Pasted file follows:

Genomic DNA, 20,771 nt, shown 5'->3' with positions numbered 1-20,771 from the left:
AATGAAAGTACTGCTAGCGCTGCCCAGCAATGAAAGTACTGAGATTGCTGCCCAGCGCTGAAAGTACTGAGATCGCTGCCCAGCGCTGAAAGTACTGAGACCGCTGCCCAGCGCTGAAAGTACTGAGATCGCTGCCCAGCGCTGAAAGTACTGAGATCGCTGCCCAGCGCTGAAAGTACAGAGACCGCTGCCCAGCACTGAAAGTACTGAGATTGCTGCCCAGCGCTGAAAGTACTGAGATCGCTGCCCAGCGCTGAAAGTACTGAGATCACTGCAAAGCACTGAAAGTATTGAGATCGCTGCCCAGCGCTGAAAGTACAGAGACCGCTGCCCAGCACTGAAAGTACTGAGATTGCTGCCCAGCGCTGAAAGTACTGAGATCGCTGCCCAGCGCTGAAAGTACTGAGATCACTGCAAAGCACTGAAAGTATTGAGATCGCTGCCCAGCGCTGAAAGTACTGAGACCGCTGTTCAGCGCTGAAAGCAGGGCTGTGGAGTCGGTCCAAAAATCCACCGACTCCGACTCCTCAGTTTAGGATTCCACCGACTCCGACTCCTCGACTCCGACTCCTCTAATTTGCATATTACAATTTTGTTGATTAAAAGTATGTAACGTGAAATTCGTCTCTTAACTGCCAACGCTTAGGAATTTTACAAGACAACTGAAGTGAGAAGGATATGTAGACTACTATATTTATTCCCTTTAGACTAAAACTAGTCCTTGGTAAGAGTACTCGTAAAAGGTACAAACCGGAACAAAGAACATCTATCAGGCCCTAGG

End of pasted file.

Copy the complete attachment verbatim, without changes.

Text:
Genomic DNA, 20,771 nt, shown 5'->3' with positions numbered 1-20,771 from the left:
AATGAAAGTACTGCTAGCGCTGCCCAGCAATGAAAGTACTGAGATTGCTGCCCAGCGCTGAAAGTACTGAGATCGCTGCCCAGCGCTGAAAGTACTGAGACCGCTGCCCAGCGCTGAAAGTACTGAGATCGCTGCCCAGCGCTGAAAGTACTGAGATCGCTGCCCAGCGCTGAAAGTACAGAGACCGCTGCCCAGCACTGAAAGTACTGAGATTGCTGCCCAGCGCTGAAAGTACTGAGATCGCTGCCCAGCGCTGAAAGTACTGAGATCACTGCAAAGCACTGAAAGTATTGAGATCGCTGCCCAGCGCTGAAAGTACAGAGACCGCTGCCCAGCACTGAAAGTACTGAGATTGCTGCCCAGCGCTGAAAGTACTGAGATCGCTGCCCAGCGCTGAAAGTACTGAGATCACTGCAAAGCACTGAAAGTATTGAGATCGCTGCCCAGCGCTGAAAGTACTGAGACCGCTGTTCAGCGCTGAAAGCAGGGCTGTGGAGTCGGTCCAAAAATCCACCGACTCCGACTCCTCAGTTTAGGATTCCACCGACTCCGACTCCTCGACTCCGACTCCTCTAATTTGCATATTACAATTTTGTTGATTAAAAGTATGTAACGTGAAATTCGTCTCTTAACTGCCAACGCTTAGGAATTTTACAAGACAACTGAAGTGAGAAGGATATGTAGACTACTATATTTATTCCCTTTAGACTAAAACTAGTCCTTGGTAAGAGTACTCGTAAAAGGTACAAACCGGAACAAAGAACATCTATCAGGCCCTAGG